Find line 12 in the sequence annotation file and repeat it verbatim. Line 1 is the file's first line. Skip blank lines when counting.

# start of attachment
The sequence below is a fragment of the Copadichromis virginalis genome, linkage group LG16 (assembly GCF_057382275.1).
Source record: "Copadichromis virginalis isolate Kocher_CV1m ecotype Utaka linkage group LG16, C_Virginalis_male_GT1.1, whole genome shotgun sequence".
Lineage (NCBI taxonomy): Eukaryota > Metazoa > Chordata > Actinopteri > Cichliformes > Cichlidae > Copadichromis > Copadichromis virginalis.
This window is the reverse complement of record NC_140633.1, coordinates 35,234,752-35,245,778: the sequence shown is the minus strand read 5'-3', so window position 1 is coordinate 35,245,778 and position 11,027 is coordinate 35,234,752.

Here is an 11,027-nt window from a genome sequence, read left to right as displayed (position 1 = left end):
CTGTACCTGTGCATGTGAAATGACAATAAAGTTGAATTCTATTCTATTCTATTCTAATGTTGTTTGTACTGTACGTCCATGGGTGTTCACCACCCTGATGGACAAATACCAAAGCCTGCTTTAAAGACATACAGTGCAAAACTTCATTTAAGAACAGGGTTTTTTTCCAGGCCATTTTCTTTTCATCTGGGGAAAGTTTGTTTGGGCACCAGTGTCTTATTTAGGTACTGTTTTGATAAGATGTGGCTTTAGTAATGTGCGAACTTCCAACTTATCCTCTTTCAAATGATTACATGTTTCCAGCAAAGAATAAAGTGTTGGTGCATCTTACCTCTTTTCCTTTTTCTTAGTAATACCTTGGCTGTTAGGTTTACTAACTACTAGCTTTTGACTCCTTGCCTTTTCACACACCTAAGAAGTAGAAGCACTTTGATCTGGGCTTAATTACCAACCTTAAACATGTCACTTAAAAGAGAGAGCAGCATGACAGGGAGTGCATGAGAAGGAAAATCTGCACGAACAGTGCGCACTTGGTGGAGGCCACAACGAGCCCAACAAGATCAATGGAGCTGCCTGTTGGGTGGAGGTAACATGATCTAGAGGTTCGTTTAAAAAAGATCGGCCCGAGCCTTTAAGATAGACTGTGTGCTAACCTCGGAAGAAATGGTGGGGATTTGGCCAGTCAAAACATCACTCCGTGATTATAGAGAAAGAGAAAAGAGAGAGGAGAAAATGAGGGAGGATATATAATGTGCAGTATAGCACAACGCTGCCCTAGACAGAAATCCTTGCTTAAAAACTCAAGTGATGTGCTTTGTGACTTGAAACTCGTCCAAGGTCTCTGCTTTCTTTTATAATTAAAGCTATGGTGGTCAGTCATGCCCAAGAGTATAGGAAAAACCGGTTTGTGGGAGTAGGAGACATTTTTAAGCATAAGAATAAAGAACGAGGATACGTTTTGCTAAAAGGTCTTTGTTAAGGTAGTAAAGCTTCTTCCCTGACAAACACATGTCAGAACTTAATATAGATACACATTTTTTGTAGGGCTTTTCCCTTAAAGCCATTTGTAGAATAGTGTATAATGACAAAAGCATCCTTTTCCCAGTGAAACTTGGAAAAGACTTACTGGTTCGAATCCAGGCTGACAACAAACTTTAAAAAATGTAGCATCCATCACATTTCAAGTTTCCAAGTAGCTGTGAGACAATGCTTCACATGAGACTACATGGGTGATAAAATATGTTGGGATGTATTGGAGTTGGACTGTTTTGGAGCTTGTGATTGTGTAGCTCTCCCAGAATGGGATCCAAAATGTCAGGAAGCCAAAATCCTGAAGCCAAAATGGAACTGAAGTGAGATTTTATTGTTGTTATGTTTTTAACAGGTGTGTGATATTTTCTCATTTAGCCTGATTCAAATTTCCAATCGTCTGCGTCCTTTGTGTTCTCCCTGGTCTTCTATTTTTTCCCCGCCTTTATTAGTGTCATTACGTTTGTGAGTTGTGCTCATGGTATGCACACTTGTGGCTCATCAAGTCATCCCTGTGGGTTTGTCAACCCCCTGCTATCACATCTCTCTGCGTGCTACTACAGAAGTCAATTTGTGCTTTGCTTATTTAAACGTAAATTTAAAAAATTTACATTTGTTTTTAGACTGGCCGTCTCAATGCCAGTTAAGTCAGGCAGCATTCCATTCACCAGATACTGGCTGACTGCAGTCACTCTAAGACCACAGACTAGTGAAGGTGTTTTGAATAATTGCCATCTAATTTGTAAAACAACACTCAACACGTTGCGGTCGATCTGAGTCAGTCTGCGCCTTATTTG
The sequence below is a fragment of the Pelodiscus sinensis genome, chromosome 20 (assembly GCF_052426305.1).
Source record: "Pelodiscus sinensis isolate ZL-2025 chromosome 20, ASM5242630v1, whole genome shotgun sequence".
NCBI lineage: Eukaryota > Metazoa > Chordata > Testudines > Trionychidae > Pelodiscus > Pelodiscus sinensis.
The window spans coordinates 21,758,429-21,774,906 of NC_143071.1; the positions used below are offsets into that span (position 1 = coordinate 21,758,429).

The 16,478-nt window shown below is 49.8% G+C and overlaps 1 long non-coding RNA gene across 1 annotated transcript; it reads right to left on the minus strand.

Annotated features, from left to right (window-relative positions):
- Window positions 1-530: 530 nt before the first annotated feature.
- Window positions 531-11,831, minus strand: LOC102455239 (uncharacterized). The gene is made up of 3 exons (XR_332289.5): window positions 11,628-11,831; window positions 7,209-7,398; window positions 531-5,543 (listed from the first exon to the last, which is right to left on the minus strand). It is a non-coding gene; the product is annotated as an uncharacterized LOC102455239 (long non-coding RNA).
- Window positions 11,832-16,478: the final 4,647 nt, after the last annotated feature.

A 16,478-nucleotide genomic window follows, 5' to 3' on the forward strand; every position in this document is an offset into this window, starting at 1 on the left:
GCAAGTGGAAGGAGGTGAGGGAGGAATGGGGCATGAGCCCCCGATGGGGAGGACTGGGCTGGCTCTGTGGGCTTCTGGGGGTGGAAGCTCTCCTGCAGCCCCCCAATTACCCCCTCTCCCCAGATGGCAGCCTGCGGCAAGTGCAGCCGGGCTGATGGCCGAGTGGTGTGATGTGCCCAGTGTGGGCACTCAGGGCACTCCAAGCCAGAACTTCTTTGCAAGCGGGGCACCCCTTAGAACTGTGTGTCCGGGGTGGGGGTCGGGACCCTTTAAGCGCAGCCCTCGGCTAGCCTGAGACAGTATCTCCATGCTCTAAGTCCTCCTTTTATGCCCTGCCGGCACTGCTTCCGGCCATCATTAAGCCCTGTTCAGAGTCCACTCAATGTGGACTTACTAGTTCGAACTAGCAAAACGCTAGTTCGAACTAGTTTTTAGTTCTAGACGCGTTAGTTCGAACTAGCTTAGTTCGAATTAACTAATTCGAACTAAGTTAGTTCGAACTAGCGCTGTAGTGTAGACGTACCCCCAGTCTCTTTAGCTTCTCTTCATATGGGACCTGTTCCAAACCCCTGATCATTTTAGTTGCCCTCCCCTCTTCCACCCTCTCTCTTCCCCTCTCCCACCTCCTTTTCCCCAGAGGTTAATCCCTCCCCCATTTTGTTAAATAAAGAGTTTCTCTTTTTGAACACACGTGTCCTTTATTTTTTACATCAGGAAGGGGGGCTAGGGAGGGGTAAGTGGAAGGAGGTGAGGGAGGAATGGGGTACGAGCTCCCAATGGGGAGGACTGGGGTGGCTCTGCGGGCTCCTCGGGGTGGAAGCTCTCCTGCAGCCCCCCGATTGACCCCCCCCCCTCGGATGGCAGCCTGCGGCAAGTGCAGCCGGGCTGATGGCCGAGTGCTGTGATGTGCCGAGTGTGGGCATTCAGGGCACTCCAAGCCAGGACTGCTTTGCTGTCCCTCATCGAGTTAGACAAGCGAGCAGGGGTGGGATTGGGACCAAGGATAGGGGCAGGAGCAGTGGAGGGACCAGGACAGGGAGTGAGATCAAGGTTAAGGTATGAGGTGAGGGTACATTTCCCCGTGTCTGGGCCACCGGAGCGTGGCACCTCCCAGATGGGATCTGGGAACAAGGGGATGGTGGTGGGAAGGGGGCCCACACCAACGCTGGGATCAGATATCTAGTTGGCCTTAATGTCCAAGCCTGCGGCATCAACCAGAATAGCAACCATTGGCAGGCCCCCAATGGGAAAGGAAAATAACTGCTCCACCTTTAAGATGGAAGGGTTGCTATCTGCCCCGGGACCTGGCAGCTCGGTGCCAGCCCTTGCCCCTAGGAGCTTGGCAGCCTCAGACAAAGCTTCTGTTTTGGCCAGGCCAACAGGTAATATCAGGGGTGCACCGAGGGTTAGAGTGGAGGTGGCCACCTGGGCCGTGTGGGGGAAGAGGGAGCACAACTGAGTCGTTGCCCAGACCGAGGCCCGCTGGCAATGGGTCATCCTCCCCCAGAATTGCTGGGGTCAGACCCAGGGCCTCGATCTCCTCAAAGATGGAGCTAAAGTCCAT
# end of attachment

Annotated features, from left to right (window-relative positions):